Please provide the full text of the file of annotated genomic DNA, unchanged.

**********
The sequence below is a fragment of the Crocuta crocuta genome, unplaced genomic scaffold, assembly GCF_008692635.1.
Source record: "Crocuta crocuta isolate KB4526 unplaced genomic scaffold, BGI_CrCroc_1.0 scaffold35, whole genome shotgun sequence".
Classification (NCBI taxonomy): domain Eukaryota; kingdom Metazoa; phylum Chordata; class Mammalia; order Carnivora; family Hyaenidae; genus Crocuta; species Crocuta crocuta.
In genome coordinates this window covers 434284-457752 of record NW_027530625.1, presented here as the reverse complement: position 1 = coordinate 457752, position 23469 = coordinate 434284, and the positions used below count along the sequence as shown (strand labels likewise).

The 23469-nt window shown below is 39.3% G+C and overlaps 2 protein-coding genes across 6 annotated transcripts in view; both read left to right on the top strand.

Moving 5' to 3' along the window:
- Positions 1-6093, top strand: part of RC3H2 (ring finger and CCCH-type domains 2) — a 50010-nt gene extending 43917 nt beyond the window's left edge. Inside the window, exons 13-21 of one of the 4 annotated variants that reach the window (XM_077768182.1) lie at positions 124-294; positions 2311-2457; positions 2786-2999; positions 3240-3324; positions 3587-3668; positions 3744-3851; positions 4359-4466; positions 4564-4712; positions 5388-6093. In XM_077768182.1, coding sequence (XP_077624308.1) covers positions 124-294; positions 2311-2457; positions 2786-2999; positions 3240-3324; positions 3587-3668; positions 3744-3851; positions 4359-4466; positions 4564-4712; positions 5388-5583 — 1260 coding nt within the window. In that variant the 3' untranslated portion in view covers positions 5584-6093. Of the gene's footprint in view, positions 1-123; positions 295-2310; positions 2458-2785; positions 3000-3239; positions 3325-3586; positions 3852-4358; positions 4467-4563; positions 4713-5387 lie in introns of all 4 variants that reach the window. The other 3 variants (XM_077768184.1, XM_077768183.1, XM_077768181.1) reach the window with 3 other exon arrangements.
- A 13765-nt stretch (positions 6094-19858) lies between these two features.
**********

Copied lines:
The sequence below is a fragment of the Crocuta crocuta genome, unplaced genomic scaffold, assembly GCF_008692635.1.
Source record: "Crocuta crocuta isolate KB4526 unplaced genomic scaffold, BGI_CrCroc_1.0 scaffold35, whole genome shotgun sequence".
Classification (NCBI taxonomy): domain Eukaryota; kingdom Metazoa; phylum Chordata; class Mammalia; order Carnivora; family Hyaenidae; genus Crocuta; species Crocuta crocuta.
In genome coordinates this window covers 434284-457752 of record NW_027530625.1, presented here as the reverse complement: position 1 = coordinate 457752, position 23469 = coordinate 434284, and the positions used below count along the sequence as shown (strand labels likewise).

The 23469-nt window shown below is 39.3% G+C and overlaps 2 protein-coding genes across 6 annotated transcripts in view; both read left to right on the top strand.

Moving 5' to 3' along the window:
- Positions 1-6093, top strand: part of RC3H2 (ring finger and CCCH-type domains 2) — a 50010-nt gene extending 43917 nt beyond the window's left edge. Inside the window, exons 13-21 of one of the 4 annotated variants that reach the window (XM_077768182.1) lie at positions 124-294; positions 2311-2457; positions 2786-2999; positions 3240-3324; positions 3587-3668; positions 3744-3851; positions 4359-4466; positions 4564-4712; positions 5388-6093. In XM_077768182.1, coding sequence (XP_077624308.1) covers positions 124-294; positions 2311-2457; positions 2786-2999; positions 3240-3324; positions 3587-3668; positions 3744-3851; positions 4359-4466; positions 4564-4712; positions 5388-5583 — 1260 coding nt within the window. In that variant the 3' untranslated portion in view covers positions 5584-6093. Of the gene's footprint in view, positions 1-123; positions 295-2310; positions 2458-2785; positions 3000-3239; positions 3325-3586; positions 3852-4358; positions 4467-4563; positions 4713-5387 lie in introns of all 4 variants that reach the window. The other 3 variants (XM_077768184.1, XM_077768183.1, XM_077768181.1) reach the window with 3 other exon arrangements.
- A 13765-nt stretch (positions 6094-19858) lies between these two features.